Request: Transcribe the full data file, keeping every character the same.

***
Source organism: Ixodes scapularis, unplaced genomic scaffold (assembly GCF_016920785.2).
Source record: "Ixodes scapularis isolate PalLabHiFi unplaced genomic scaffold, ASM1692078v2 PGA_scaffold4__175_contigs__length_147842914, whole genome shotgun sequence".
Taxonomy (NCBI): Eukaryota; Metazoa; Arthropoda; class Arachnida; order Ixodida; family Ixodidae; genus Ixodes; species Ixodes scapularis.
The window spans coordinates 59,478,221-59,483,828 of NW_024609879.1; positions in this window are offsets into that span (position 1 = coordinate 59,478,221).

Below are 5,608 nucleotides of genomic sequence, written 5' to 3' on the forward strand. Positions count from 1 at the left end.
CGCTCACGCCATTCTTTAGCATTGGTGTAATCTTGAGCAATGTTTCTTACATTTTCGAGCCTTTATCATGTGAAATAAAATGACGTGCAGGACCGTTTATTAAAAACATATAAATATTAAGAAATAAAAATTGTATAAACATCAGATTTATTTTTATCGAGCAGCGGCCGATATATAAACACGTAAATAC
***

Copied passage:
Source organism: Ixodes scapularis, unplaced genomic scaffold (assembly GCF_016920785.2).
Source record: "Ixodes scapularis isolate PalLabHiFi unplaced genomic scaffold, ASM1692078v2 PGA_scaffold4__175_contigs__length_147842914, whole genome shotgun sequence".
Taxonomy (NCBI): Eukaryota; Metazoa; Arthropoda; class Arachnida; order Ixodida; family Ixodidae; genus Ixodes; species Ixodes scapularis.
The window spans coordinates 59,478,221-59,483,828 of NW_024609879.1; positions in this window are offsets into that span (position 1 = coordinate 59,478,221).

Below are 5,608 nucleotides of genomic sequence, written 5' to 3' on the forward strand. Positions count from 1 at the left end.
CGCTCACGCCATTCTTTAGCATTGGTGTAATCTTGAGCAATGTTTCTTACATTTTCGAGCCTTTATCATGTGAAATAAAATGACGTGCAGGACCGTTTATTAAAAACATATAAATATTAAGAAATAAAAATTGTATAAACATCAGATTTATTTTTATCGAGCAGCGGCCGATATATAAACACGTAAATAC